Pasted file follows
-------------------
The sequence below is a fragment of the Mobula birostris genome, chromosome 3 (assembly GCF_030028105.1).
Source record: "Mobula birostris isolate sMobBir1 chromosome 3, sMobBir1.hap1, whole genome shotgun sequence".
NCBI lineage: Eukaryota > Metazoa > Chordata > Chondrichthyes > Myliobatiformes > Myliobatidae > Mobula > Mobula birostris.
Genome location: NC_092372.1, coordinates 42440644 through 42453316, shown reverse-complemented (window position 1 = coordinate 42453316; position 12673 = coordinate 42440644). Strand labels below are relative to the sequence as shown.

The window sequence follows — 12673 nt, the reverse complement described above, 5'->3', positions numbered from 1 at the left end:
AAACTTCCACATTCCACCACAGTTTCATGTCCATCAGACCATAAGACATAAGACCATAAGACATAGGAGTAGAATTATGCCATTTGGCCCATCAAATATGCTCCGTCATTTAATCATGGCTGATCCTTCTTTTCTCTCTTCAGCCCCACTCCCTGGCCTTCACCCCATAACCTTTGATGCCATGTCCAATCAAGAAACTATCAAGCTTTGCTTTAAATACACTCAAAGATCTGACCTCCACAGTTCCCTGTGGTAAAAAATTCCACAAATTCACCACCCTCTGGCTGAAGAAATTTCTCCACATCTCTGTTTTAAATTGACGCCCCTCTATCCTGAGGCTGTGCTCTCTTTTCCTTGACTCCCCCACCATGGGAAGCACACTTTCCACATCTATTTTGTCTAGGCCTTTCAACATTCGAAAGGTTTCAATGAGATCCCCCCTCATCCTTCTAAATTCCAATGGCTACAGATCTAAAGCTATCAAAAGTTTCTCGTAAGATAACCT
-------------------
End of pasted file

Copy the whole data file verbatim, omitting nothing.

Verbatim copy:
The sequence below is a fragment of the Mobula birostris genome, chromosome 3 (assembly GCF_030028105.1).
Source record: "Mobula birostris isolate sMobBir1 chromosome 3, sMobBir1.hap1, whole genome shotgun sequence".
NCBI lineage: Eukaryota > Metazoa > Chordata > Chondrichthyes > Myliobatiformes > Myliobatidae > Mobula > Mobula birostris.
Genome location: NC_092372.1, coordinates 42440644 through 42453316, shown reverse-complemented (window position 1 = coordinate 42453316; position 12673 = coordinate 42440644). Strand labels below are relative to the sequence as shown.

The window sequence follows — 12673 nt, the reverse complement described above, 5'->3', positions numbered from 1 at the left end:
AAACTTCCACATTCCACCACAGTTTCATGTCCATCAGACCATAAGACATAAGACCATAAGACATAGGAGTAGAATTATGCCATTTGGCCCATCAAATATGCTCCGTCATTTAATCATGGCTGATCCTTCTTTTCTCTCTTCAGCCCCACTCCCTGGCCTTCACCCCATAACCTTTGATGCCATGTCCAATCAAGAAACTATCAAGCTTTGCTTTAAATACACTCAAAGATCTGACCTCCACAGTTCCCTGTGGTAAAAAATTCCACAAATTCACCACCCTCTGGCTGAAGAAATTTCTCCACATCTCTGTTTTAAATTGACGCCCCTCTATCCTGAGGCTGTGCTCTCTTTTCCTTGACTCCCCCACCATGGGAAGCACACTTTCCACATCTATTTTGTCTAGGCCTTTCAACATTCGAAAGGTTTCAATGAGATCCCCCCTCATCCTTCTAAATTCCAATGGCTACAGATCTAAAGCTATCAAAAGTTTCTCGTAAGATAACCT